The Day Cute and Brown Became Black and Threatening
Kevin Hofmann, was adopted in 1967 by a family in Detroit. Kevin was bi-racial (black/white) and his adoptive parents were white. He talks about transracial adoption from the been-there-lived-that perspective in his moving and often humorous book Growing Up Black in White. Kevin has been on an Adult Transracial Adoptee Panel on the Creating a Family show and whenever we talk I have always been impressed with his ability to capture the reality of his experience in words. He agreed to share some thoughts with us.
At 8 years old I stood in line waiting to get a ride in the little cart attached to the small donkey at Upland Hills Farm summer camp. This was a farm/day camp located in a rural area just outside of Detroit. While Mom and Dad worked during the summer months my brothers and sister and I and several other inner-city youths were bused Monday through Friday from Detroit to a farm. It was a program designed to allow inner-city children the opportunity to experience fresh, clean, farm living. Although at 8 years old, this farm seemed much more dirty than any city street I knew. I vividly remember trying to avoid cow and horse pies all day long hoping my Range Master shoes wouldn’t sink in a freshly made pie. Looking back on it, this program was designed for the “inner city” youth, but it doesn’t appear any of the black families got the memo because I remember being the only child of color on the 45 minute morning bus ride, at the farm all day long, and on 45 minute ride home at the end of the day.
It was here at this farm while waiting in line to ride in the donkey buggy that I matured from a cute little brown boy, who could flash a smile and get my way, into a black male adolescent.
While getting in line, I mistakenly cut in front of an older white boy and when he pointed out that I “took cuts,” I flashed him my cutest smile. The same smile that made color disappear in the past. But that day, I grew out of cute and no longer would the smile cover my darker skin. The boy looked at me with such disgust, anger, and hate that I instantly felt myself shrink. It was the look I would come to learn and understand exactly what it meant as I continued to mature in this color conscious world. This was the look that could call me all kinds of names, and demean me without a word being spoken; the look that I still see today as I walk through life as a black man.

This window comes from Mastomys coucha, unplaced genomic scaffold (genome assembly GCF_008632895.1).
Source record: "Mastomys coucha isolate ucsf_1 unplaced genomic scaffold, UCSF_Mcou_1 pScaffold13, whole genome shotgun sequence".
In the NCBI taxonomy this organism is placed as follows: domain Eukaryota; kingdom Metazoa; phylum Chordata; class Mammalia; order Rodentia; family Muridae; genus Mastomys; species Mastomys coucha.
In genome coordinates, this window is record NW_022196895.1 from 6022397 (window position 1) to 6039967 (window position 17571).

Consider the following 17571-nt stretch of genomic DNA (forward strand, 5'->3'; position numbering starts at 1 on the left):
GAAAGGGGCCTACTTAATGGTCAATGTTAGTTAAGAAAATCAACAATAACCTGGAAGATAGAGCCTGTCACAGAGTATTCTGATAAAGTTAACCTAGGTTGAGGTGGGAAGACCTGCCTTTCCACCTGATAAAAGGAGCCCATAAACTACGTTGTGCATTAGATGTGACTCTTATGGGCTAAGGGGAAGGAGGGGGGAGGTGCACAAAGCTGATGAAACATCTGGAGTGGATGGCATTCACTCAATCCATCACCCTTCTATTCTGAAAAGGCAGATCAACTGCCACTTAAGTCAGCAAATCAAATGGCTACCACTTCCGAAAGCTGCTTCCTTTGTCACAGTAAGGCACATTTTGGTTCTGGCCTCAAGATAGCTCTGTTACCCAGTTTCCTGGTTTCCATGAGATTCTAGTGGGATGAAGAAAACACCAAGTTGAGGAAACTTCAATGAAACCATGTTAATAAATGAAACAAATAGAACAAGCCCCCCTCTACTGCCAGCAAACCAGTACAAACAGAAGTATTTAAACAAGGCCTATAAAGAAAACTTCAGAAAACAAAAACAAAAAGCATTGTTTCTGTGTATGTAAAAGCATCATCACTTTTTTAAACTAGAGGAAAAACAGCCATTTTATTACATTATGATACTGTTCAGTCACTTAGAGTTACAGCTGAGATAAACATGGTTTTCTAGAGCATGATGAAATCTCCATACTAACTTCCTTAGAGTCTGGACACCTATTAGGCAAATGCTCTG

At the farm, I learned that my white privilege I had benefited from living in a white household stopped for me at my front door and once cute and brown dissolves into black the world becomes a different place… a much different place, especially for black males. My parents never had the talk with me to prepare me for this, but my black friends had the talk with their black parents. The talk that told them when this day comes that the person trying to shrink you with their eyes is the wrong one and that you are just as valuable as anyone. Instead, when this day came for me, I walked back to the end of the line several inches shorter than when I got up that summer morning.
What White Parents of Brown Children Must Do
Talking about race is the one dynamic that is interestingly very different in black versus white households. Statistics show nonwhite parents are about three times more likely to discuss race than white parents; 75 percent of white parents never or almost never talk about race. White parents must become comfortable with this topic and should start the conversation early and often (as early as 2-3 years in an age appropriate way), so when (not if) incidents like my donkey buggy story happen your children are comfortable telling you.
One of the best ways to talk about race in a less personal way is to use the TV. When a show or the news has a racial topic, start talking. From personal experience you can never totally prepare for something like my donkey buggy incident or when my son was called the “N” word in a basketball game. You can only be there to let them express what they are feeling, tell them how great they are, and work with them to resolve it. This can mean a whole lot of helpless feelings as a parent.
I encourage you to check out Kevin’s excellent blog–My Mind on Paper. To listen to Kevin and other adult transracial adoptees talk about being raised by parents of a different race, check out this Creating a Family podcast.
Image credit: Kevin Hofmann